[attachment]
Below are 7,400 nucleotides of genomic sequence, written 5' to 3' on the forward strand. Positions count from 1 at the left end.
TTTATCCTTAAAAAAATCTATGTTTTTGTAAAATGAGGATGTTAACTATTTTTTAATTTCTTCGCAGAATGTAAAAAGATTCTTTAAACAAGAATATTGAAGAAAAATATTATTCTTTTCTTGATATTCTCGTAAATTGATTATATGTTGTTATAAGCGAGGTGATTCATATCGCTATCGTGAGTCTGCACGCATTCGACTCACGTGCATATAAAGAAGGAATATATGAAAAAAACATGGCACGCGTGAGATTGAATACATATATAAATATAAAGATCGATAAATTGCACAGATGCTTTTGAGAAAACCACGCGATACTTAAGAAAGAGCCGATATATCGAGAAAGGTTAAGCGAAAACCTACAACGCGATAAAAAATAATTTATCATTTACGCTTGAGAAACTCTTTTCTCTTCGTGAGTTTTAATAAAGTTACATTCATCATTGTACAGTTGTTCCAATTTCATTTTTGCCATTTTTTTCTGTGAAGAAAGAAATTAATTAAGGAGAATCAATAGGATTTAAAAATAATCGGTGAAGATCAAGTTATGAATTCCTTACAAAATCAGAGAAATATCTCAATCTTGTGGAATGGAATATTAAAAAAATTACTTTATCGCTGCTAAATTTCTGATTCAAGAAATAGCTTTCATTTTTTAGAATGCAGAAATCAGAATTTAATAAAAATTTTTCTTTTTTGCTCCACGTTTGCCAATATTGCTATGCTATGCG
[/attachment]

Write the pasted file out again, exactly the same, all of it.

Below are 7,400 nucleotides of genomic sequence, written 5' to 3' on the forward strand. Positions count from 1 at the left end.
TTTATCCTTAAAAAAATCTATGTTTTTGTAAAATGAGGATGTTAACTATTTTTTAATTTCTTCGCAGAATGTAAAAAGATTCTTTAAACAAGAATATTGAAGAAAAATATTATTCTTTTCTTGATATTCTCGTAAATTGATTATATGTTGTTATAAGCGAGGTGATTCATATCGCTATCGTGAGTCTGCACGCATTCGACTCACGTGCATATAAAGAAGGAATATATGAAAAAAACATGGCACGCGTGAGATTGAATACATATATAAATATAAAGATCGATAAATTGCACAGATGCTTTTGAGAAAACCACGCGATACTTAAGAAAGAGCCGATATATCGAGAAAGGTTAAGCGAAAACCTACAACGCGATAAAAAATAATTTATCATTTACGCTTGAGAAACTCTTTTCTCTTCGTGAGTTTTAATAAAGTTACATTCATCATTGTACAGTTGTTCCAATTTCATTTTTGCCATTTTTTTCTGTGAAGAAAGAAATTAATTAAGGAGAATCAATAGGATTTAAAAATAATCGGTGAAGATCAAGTTATGAATTCCTTACAAAATCAGAGAAATATCTCAATCTTGTGGAATGGAATATTAAAAAAATTACTTTATCGCTGCTAAATTTCTGATTCAAGAAATAGCTTTCATTTTTTAGAATGCAGAAATCAGAATTTAATAAAAATTTTTCTTTTTTGCTCCACGTTTGCCAATATTGCTATGCTATGCG